If you have D3D10 HW I see little to no reason to not start learning at least from 10.

Share this post


Link to post
Share on other sites
I would recommend learning Direct3D 11 over 10 or 10.1. Despite what was said before, it IS supported under Vista, and also supports more hardware than Direct3D 10 due to the new feature level system (can use Direct3D 9 level features but with the D3D11 api). Also, unlike D3D10 which was fairly slow on the uptake (due to being Vista only) many are predicting that D3D11 will be much more widely accepted - due to many factors such as Windows 7 adoption rate, the fact that there are actually quite a few Vista machines out there now, and the fact that alot of game developers are already talking about it quite a bit and already providing support (Bad Company 2 and DiRT 2 come to mind).

Yes, I quite enjoy working with D3D 11 ;)

Share this post


Link to post
Share on other sites
Quote:
Original post by mightypigeon
I would recommend learning Direct3D 11 over 10 or 10.1. Despite what was said before, it IS supported under Vista, and also supports more hardware than Direct3D 10 due to the new feature level system (can use Direct3D 9 level features but with the D3D11 api).


I agree, I see no reason to use 10 anymore, as 11 is supported on everything that supports 10, and more. 9 requires quite a bit less code to actually get things on the screen though, so for a beginner it might be a better idea.

Share this post


Link to post
Share on other sites
Quote:

Or maybe you should not. And I have been poking around with GL since 1.1. As I already wrote once, unless you need to support Apple, there's no real reason to learn GL.


I am going to call BS on this one. Here goes. Firstly, if you are an Indie developer and not aiming to sell 500,000+ units, then the sales from non-windows platform will be disproportionally much higher, for evidence take a look into World of Goo. Secondly, by learning GL you will get a better notion of what is going on for 3D hardware, in particular what is just convention, what is not etc. I am not saying to not learn DX10, but ditching GL is really a BAD idea. Compounding this issue is that if you want to make something for the embedded market then GLES and GLES2 are really your only choices to do 3D graphics. If you have the time I would recommend:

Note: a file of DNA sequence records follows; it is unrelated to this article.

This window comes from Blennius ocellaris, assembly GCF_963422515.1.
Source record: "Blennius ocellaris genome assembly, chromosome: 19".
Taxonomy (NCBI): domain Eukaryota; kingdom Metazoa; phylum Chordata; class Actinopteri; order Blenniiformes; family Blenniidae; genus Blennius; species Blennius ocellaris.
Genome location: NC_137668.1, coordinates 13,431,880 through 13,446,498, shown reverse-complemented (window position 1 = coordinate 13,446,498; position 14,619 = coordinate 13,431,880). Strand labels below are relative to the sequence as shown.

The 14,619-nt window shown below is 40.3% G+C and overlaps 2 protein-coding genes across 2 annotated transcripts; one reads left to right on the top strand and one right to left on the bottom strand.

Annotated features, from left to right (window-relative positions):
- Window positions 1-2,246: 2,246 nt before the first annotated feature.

1. GL3 Core and DX10 together, you will find that what the API's expose mirror each other strongly
2. GLES and GLES2 afterwards, as they both share lots of concepts from GL for desktops.

As for DX11, I'd seriously wait on it.

Share this post


Link to post
Share on other sites
Quote:
Original post by kRogue
Secondly, by learning GL you will get a better notion of what is going on for 3D hardware


I'm going to call BS on that.

Maybe, maybe back in the days of the FFP it would, but these days OpenGL gives you nothing more than D3D11 and to boot you get worse API to fight against.

Quote:

As for DX11, I'd seriously wait on it.


I wouldn't; right now D3D11 is the best API going. If the OP is a windows user and just starting out then learning OGL for 'more sales' is a BS reason where as D3D11 shows more accurately where desktop hardware is and where it is going.

You can learn the concepts of 3D programming perfectly fine with it, and its the concepts which are important not fighting with the API, and after that if you need to pick up OGL then it'll be easy enough.

In short;
- If you are a Vista or Win7 user then go with D3D11
- If you are an XP user then D3D9 might be a better option
- If you use anything else then you have no choice but to use OGL

Share this post


Link to post
Share on other sites
Sign in to follow this  

  • Advertisement